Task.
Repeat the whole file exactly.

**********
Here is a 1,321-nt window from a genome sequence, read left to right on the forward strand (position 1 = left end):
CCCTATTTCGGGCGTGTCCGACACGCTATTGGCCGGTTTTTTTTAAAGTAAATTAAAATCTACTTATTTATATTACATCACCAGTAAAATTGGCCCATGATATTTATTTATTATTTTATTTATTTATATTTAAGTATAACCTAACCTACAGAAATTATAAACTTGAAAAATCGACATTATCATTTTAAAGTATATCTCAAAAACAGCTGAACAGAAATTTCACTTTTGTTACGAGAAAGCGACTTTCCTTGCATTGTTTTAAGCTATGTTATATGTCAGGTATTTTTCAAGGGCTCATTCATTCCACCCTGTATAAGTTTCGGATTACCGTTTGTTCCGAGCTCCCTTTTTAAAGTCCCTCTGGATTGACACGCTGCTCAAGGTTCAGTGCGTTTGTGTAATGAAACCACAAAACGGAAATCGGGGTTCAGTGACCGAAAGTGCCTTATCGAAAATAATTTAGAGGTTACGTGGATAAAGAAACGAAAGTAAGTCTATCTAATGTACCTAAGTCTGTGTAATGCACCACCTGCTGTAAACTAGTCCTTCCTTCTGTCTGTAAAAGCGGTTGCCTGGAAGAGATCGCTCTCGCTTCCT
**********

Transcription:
Here is a 1,321-nt window from a genome sequence, read left to right on the forward strand (position 1 = left end):
CCCTATTTCGGGCGTGTCCGACACGCTATTGGCCGGTTTTTTTTAAAGTAAATTAAAATCTACTTATTTATATTACATCACCAGTAAAATTGGCCCATGATATTTATTTATTATTTTATTTATTTATATTTAAGTATAACCTAACCTACAGAAATTATAAACTTGAAAAATCGACATTATCATTTTAAAGTATATCTCAAAAACAGCTGAACAGAAATTTCACTTTTGTTACGAGAAAGCGACTTTCCTTGCATTGTTTTAAGCTATGTTATATGTCAGGTATTTTTCAAGGGCTCATTCATTCCACCCTGTATAAGTTTCGGATTACCGTTTGTTCCGAGCTCCCTTTTTAAAGTCCCTCTGGATTGACACGCTGCTCAAGGTTCAGTGCGTTTGTGTAATGAAACCACAAAACGGAAATCGGGGTTCAGTGACCGAAAGTGCCTTATCGAAAATAATTTAGAGGTTACGTGGATAAAGAAACGAAAGTAAGTCTATCTAATGTACCTAAGTCTGTGTAATGCACCACCTGCTGTAAACTAGTCCTTCCTTCTGTCTGTAAAAGCGGTTGCCTGGAAGAGATCGCTCTCGCTTCCT